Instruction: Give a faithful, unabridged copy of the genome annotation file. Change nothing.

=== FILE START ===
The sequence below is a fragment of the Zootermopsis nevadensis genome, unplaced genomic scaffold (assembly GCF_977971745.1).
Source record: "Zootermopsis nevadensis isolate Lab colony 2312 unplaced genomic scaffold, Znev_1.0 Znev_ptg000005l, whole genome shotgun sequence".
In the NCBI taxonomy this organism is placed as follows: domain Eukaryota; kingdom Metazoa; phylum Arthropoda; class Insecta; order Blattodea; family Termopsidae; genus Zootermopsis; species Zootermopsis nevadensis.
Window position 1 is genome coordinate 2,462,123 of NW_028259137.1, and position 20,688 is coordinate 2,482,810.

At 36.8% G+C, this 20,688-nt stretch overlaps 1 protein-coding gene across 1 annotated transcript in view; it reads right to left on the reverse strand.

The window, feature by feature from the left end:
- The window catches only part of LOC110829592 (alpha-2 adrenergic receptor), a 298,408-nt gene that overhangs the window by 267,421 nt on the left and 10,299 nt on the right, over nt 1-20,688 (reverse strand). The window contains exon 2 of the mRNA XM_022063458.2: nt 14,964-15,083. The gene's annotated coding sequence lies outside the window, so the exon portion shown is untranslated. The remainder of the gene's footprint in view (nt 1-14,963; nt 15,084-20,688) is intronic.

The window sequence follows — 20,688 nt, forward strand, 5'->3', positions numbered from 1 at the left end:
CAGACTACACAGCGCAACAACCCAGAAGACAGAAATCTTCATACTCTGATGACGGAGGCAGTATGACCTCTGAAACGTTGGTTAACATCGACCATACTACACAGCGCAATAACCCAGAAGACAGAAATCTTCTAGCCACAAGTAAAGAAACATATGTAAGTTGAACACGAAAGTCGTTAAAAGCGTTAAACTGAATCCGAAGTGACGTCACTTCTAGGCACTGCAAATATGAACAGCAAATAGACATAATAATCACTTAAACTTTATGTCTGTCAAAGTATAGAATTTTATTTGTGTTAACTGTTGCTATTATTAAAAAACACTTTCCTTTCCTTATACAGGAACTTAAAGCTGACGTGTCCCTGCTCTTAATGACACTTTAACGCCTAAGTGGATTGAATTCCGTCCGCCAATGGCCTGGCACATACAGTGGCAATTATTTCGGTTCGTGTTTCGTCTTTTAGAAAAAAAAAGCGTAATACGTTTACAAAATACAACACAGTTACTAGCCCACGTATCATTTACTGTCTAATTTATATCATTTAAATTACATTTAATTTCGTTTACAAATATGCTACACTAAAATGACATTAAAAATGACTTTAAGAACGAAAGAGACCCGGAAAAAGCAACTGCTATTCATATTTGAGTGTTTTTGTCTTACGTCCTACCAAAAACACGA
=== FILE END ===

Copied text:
The sequence below is a fragment of the Zootermopsis nevadensis genome, unplaced genomic scaffold (assembly GCF_977971745.1).
Source record: "Zootermopsis nevadensis isolate Lab colony 2312 unplaced genomic scaffold, Znev_1.0 Znev_ptg000005l, whole genome shotgun sequence".
In the NCBI taxonomy this organism is placed as follows: domain Eukaryota; kingdom Metazoa; phylum Arthropoda; class Insecta; order Blattodea; family Termopsidae; genus Zootermopsis; species Zootermopsis nevadensis.
Window position 1 is genome coordinate 2,462,123 of NW_028259137.1, and position 20,688 is coordinate 2,482,810.

At 36.8% G+C, this 20,688-nt stretch overlaps 1 protein-coding gene across 1 annotated transcript in view; it reads right to left on the reverse strand.

The window, feature by feature from the left end:
- The window catches only part of LOC110829592 (alpha-2 adrenergic receptor), a 298,408-nt gene that overhangs the window by 267,421 nt on the left and 10,299 nt on the right, over nt 1-20,688 (reverse strand). The window contains exon 2 of the mRNA XM_022063458.2: nt 14,964-15,083. The gene's annotated coding sequence lies outside the window, so the exon portion shown is untranslated. The remainder of the gene's footprint in view (nt 1-14,963; nt 15,084-20,688) is intronic.

The window sequence follows — 20,688 nt, forward strand, 5'->3', positions numbered from 1 at the left end:
CAGACTACACAGCGCAACAACCCAGAAGACAGAAATCTTCATACTCTGATGACGGAGGCAGTATGACCTCTGAAACGTTGGTTAACATCGACCATACTACACAGCGCAATAACCCAGAAGACAGAAATCTTCTAGCCACAAGTAAAGAAACATATGTAAGTTGAACACGAAAGTCGTTAAAAGCGTTAAACTGAATCCGAAGTGACGTCACTTCTAGGCACTGCAAATATGAACAGCAAATAGACATAATAATCACTTAAACTTTATGTCTGTCAAAGTATAGAATTTTATTTGTGTTAACTGTTGCTATTATTAAAAAACACTTTCCTTTCCTTATACAGGAACTTAAAGCTGACGTGTCCCTGCTCTTAATGACACTTTAACGCCTAAGTGGATTGAATTCCGTCCGCCAATGGCCTGGCACATACAGTGGCAATTATTTCGGTTCGTGTTTCGTCTTTTAGAAAAAAAAAGCGTAATACGTTTACAAAATACAACACAGTTACTAGCCCACGTATCATTTACTGTCTAATTTATATCATTTAAATTACATTTAATTTCGTTTACAAATATGCTACACTAAAATGACATTAAAAATGACTTTAAGAACGAAAGAGACCCGGAAAAAGCAACTGCTATTCATATTTGAGTGTTTTTGTCTTACGTCCTACCAAAAACACGA